Decorative Scales of Justice in the Courtroom

Written by Don Byrd

Indiana’s Religious Freedom Restoration Act (RFRA) is back in the news. This time, a defendant, citing “spare the rod” Bible verses, has reportedly presented a religious freedom defense under RFRA to charges that she violated child abuse laws by beating her 7-year-old son dozens of times with a coat hanger, leaving bruises that alarmed school officials.

In recent years, RFRA laws and proposals have been the source of misinformation and hyperbole from both advocates and opponents. Some have mis-characterized RFRA as a get-out-of-jail card that allows claims of religious freedom to trump laws and regulations. I have no doubt they would point to this case as an example of what is wrong with RFRA. But that reading of the law is off the mark. RFRA merely sets a judicial standard for balancing claims of religious freedom against government’s interest in enforcing its laws; it does not dictate the outcome. And one consideration seems very clear: protecting the safety and welfare of children is a compelling government interest.

That is why the Massachusetts Supreme Court, earlier this year, rejected the religious freedom claims of a couple whose foster care application was denied because they engage in corporal punishment with their own children. While that state has not enacted a RFRA law, religious freedom is protected by the state’s constitution using the same standard associated with RFRA: government may not substantially burden a person’s religious exercise unless necessary to achieve a compelling government interest. Enforcing the law related to corporal punishment is in fact necessary, the court ruled, to achieve the government’s compelling interest of protecting the welfare of foster children. 

Here is an excerpt from the court’s ruling in that case:

We conclude that, by conditioning the Magazus’ opportunity to become foster parents on their willingness to forsake a sincerely held religious belief, the department has substantially burdened the Magazus’ constitutional right under art. 46, § 1, of the Amendments to the free exercise of religion. That being the case, we proceed to consider whether the department has demonstrated a sufficiently compelling interest to justify this burden. 

“It cannot be disputed that the State has a compelling interest to protect children from actual or potential harm.” This is especially true with respect to foster children whose need for safety, security, and stability is readily apparent. Consistent with this compelling State interest, the department has determined that a foster child should not be placed in a home where corporal punishment is used as a disciplinary measure. Creating an exception to this policy for individuals like the Magazus who employ physical discipline in conformity with their religious beliefs would severely undermine the department’s substantial interest in protecting the physical and emotional well-being of children whose welfare has been entrusted to the department’s care. Moreover, expecting the department to place with the Magazus children who have not suffered neglect or abuse is neither realistic nor feasible given the type of children served by the department and the potential dearth of information concerning the precise nature and scope of their prior trauma. Based on the department’s compelling interest in protecting the welfare of foster children, we conclude that its prohibition against the use of corporal punishment in a foster home outweighs the burden on the Magazus’ right to employ physical discipline in accordance with their religious beliefs.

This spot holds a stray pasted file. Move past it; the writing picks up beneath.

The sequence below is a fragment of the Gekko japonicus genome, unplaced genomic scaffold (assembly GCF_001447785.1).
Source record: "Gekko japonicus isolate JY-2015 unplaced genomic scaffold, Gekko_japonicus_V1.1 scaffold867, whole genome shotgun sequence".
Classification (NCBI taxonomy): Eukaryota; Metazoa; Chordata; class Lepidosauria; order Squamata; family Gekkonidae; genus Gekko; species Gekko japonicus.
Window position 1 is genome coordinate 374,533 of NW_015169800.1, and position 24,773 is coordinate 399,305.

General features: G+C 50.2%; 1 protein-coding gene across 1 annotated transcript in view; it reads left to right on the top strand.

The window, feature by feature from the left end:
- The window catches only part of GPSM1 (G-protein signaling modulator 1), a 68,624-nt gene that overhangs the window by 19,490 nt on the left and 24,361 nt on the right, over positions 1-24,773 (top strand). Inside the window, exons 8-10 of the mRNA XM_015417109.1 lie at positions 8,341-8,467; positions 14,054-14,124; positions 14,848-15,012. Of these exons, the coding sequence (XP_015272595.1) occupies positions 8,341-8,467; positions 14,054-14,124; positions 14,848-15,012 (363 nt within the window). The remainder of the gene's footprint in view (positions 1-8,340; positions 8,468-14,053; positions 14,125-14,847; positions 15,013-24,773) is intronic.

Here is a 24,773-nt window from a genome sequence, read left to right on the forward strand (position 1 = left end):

Obviously, the law related to corporal punishment of one’s biological children may be different in Indiana than the Massachusetts law regarding foster children. Either way, the outcome in the Indiana case will turn on whether or not the defendant’s apparent disciplinary practice in the case violated the state’s child abuse laws with respect to parental corporal punishment. It will not turn on her RFRA claim, because protecting the welfare of children is a quintessential compelling government interest.  (As the BJC’s Holly Hollman wrote last year about parental requests for exemption from vaccination requirements, “In cases involving the health of children, the government’s interest is one of the highest order, not easily susceptible to challenge.”)

In other words, if it is determined that the defendant’s actions violated child welfare laws (and a legal opinion about that question is beyond the scope of this blog and my knowledge of Indiana law), RFRA will almost certainly not help her.

For more on RFRA generally, see the Baptist Joint Committee’s RFRA Resource Page.